NEW YORK -- New York Mayor Bill de Blasio launched a website on Monday meant to open up the city government to greater scrutiny from the citizens it serves.
On Monday, he announced the new site -- dubbed the city's "Digital Playbook" -- will aim to make more services available online, including tools that help citizens communicate with officials about, for example, pot holes or problems with the city's new wireless Internet.
"I get very troubled when I run into bureaucracy that is unyielding and unhelpful," de Blasio said at an event hosted by Huffington Post Editor-In-Chief Arianna Huffington at the Civic Hall tech center. "It really bothers me."
He said antiquated technologies rig the system of governance in favor of the privileged.
"We see many elements of our governing reality that feel rigged to people, and in fact often are rigged," de Blasio said, acknowledging a buzzword that has become prominent in the populist wave at the forefront of the 2016 presidential election. "The way to defeat that and the way to overcome it is to open things up."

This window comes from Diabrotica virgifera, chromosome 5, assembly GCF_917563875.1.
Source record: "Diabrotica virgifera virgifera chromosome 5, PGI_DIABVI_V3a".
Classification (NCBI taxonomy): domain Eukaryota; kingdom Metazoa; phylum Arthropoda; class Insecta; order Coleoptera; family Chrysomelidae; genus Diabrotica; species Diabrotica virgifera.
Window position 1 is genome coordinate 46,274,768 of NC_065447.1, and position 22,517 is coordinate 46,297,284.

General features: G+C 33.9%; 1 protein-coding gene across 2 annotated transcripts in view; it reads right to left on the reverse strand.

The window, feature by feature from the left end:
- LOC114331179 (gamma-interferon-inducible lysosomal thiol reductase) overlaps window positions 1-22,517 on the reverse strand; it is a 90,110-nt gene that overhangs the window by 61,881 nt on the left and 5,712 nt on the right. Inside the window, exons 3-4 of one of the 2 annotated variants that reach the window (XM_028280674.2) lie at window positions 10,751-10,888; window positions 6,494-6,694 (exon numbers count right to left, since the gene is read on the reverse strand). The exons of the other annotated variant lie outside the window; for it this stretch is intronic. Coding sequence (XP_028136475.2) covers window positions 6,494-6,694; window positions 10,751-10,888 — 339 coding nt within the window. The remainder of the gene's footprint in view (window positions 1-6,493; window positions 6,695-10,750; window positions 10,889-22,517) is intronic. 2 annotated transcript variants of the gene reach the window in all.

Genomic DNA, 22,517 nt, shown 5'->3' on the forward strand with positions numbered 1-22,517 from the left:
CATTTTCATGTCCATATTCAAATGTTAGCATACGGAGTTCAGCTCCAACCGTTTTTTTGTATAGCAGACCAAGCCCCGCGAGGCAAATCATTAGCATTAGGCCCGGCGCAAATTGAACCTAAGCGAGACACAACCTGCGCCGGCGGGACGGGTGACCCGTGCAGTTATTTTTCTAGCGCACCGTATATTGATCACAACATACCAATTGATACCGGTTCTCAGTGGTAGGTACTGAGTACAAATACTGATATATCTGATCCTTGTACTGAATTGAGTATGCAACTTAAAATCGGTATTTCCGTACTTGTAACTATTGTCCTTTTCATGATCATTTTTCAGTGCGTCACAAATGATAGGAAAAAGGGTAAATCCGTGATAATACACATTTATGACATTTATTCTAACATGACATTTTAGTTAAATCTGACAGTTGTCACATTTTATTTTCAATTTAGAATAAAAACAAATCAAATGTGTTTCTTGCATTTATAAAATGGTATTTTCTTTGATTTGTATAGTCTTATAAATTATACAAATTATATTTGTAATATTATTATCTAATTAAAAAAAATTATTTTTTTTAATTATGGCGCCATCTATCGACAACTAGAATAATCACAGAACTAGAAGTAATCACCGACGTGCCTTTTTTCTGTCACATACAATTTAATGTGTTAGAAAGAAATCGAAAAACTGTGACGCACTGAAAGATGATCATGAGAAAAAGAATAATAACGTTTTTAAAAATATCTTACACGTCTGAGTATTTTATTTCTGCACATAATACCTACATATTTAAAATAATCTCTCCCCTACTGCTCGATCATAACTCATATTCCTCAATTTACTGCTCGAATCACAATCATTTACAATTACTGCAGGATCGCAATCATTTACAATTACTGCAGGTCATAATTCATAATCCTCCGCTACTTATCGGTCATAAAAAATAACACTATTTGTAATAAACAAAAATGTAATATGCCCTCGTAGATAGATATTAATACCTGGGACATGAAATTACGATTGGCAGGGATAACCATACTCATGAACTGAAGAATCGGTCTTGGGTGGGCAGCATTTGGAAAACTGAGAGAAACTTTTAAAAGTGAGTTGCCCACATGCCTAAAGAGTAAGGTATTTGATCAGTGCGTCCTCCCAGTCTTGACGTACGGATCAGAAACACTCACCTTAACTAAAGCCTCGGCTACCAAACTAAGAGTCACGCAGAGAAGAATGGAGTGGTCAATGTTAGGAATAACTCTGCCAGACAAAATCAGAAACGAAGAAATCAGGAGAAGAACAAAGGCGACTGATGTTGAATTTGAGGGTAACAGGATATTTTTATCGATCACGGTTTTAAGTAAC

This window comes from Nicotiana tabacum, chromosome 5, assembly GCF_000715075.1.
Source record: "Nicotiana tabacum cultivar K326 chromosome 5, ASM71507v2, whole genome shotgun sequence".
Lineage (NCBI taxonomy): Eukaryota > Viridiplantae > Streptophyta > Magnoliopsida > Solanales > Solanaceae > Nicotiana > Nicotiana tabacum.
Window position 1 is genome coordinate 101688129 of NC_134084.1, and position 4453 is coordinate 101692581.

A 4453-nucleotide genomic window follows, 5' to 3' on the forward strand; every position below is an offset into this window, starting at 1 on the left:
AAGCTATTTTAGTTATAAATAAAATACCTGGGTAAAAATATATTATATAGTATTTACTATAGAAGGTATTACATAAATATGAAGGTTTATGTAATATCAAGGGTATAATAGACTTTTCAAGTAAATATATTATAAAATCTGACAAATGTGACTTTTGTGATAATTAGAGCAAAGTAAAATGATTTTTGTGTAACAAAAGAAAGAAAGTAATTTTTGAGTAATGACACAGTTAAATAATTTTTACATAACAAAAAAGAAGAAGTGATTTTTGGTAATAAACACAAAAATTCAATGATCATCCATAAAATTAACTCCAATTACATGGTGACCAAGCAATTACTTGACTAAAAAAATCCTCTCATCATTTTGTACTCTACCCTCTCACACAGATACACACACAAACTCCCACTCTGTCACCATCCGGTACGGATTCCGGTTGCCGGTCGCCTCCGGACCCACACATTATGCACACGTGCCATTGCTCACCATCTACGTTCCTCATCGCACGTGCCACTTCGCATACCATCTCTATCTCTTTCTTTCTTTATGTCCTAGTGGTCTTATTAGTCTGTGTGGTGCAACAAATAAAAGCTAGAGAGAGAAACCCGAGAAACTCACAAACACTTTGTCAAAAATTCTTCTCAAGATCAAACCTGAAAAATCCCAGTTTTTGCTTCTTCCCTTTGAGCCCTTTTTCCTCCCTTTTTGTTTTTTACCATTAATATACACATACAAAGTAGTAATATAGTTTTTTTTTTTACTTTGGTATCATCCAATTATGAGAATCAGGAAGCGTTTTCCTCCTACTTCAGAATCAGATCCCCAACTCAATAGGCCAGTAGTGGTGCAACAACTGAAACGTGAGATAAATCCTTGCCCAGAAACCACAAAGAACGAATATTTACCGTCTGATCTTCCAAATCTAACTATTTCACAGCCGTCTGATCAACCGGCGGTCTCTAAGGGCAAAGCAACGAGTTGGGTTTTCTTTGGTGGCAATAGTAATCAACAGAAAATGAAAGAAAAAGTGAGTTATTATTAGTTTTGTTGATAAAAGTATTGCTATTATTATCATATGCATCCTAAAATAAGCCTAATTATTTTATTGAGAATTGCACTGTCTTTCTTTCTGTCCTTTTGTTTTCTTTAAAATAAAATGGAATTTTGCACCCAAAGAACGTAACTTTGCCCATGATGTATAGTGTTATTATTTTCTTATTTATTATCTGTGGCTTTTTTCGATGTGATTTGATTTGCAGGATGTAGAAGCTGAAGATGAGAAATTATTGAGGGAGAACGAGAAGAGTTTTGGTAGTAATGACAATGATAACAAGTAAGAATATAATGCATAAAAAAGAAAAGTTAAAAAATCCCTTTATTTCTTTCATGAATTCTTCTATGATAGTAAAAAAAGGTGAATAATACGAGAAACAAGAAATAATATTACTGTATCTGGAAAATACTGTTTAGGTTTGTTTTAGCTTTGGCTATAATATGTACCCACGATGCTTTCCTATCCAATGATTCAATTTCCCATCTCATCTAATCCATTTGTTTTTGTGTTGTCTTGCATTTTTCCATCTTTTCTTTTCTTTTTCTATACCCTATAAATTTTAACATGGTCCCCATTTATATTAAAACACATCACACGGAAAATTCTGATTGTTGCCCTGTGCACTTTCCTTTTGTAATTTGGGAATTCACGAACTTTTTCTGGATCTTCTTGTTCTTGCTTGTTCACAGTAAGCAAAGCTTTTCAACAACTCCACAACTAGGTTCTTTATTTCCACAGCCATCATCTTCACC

"You cannot fight the problems of yesterday only with the tools of yesterday," he added. "You need the tools of today."
The mayor outlined six basic principles of the playbook: to be welcoming to New Yorkers of all backgrounds; to provide easy-to-navigate digital tools; to garner and listen to feedback from citizens; to reach people through channels they already use; to keep personal data secure; and to share public data and platforms to improve experiences across different city agencies.
"Our goal is to make our services more accessible, make our operations more transparent, and make it easy and fun to participate in government," de Blasio wrote in a blog post published on Medium. "In short — we aim to make New York the most user-friendly and innovative city in the world."
The launch comes amid a burgeoning movement among urban advocates and mayors to better use tech-enabled cities as policy laboratories. Bloomberg Philanthropies, former New York City Mayor Michael Bloomberg's charitable arm, has recently expanded its What Works Cities initiative to exchange more ideas between forward-thinking city officials around the world.
"It will take time. Any shift from a status quo is not easy," Michele Jolin, chief executive of the nonprofit Results for America and former Philadelphia Mayor Michael Nutter, wrote in a blog post last month for HuffPost. "But, using data and evidence will help city leaders make smarter, more effective decisions and improve lives for city residents."
The announcement comes at a critical point for de Blasio. The left-leaning mayor, who made income and housing inequality core components of his political platform, has been under intense scrutiny over campaign donations from real estate developers. A Marist Poll released last month found that the mayor's approval rating had fallen to 35 percent -- the lowest since he took office.